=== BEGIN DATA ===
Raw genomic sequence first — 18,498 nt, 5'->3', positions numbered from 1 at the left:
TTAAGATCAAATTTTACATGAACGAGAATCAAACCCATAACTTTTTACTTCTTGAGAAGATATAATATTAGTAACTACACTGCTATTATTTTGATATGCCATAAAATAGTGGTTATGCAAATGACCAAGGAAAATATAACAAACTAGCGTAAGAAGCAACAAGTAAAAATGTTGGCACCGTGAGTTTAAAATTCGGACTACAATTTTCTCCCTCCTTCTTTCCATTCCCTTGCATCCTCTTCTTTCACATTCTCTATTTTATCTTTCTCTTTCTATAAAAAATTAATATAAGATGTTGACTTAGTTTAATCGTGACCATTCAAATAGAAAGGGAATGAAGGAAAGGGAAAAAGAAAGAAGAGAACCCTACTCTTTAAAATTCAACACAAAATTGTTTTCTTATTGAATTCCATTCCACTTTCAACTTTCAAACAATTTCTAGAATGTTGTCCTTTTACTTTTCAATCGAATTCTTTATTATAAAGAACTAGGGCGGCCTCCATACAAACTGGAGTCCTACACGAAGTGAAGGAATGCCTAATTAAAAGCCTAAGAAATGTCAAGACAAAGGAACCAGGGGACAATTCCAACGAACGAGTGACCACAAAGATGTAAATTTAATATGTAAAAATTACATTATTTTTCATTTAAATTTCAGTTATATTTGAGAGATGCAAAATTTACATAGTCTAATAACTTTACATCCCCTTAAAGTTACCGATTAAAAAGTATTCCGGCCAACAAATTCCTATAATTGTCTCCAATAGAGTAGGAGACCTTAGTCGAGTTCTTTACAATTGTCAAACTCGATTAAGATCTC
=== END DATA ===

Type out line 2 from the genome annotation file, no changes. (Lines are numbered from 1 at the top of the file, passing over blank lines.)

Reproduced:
TTAAGATCAAATTTTACATGAACGAGAATCAAACCCATAACTTTTTACTTCTTGAGAAGATATAATATTAGTAACTACACTGCTATTATTTTGATATGCCATAAAATAGTGGTTATGCAAATGACCAAGGAAAATATAACAAACTAGCGTAAGAAGCAACAAGTAAAAATGTTGGCACCGTGAGTTTAAAATTCGGACTACAATTTTCTCCCTCCTTCTTTCCATTCCCTTGCATCCTCTTCTTTCACATTCTCTATTTTATCTTTCTCTTTCTATAAAAAATTAATATAAGATGTTGACTTAGTTTAATCGTGACCATTCAAATAGAAAGGGAATGAAGGAAAGGGAAAAAGAAAGAAGAGAACCCTACTCTTTAAAATTCAACACAAAATTGTTTTCTTATTGAATTCCATTCCACTTTCAACTTTCAAACAATTTCTAGAATGTTGTCCTTTTACTTTTCAATCGAATTCTTTATTATAAAGAACTAGGGCGGCCTCCATACAAACTGGAGTCCTACACGAAGTGAAGGAATGCCTAATTAAAAGCCTAAGAAATGTCAAGACAAAGGAACCAGGGGACAATTCCAACGAACGAGTGACCACAAAGATGTAAATTTAATATGTAAAAATTACATTATTTTTCATTTAAATTTCAGTTATATTTGAGAGATGCAAAATTTACATAGTCTAATAACTTTACATCCCCTTAAAGTTACCGATTAAAAAGTATTCCGGCCAACAAATTCCTATAATTGTCTCCAATAGAGTAGGAGACCTTAGTCGAGTTCTTTACAATTGTCAAACTCGATTAAGATCTC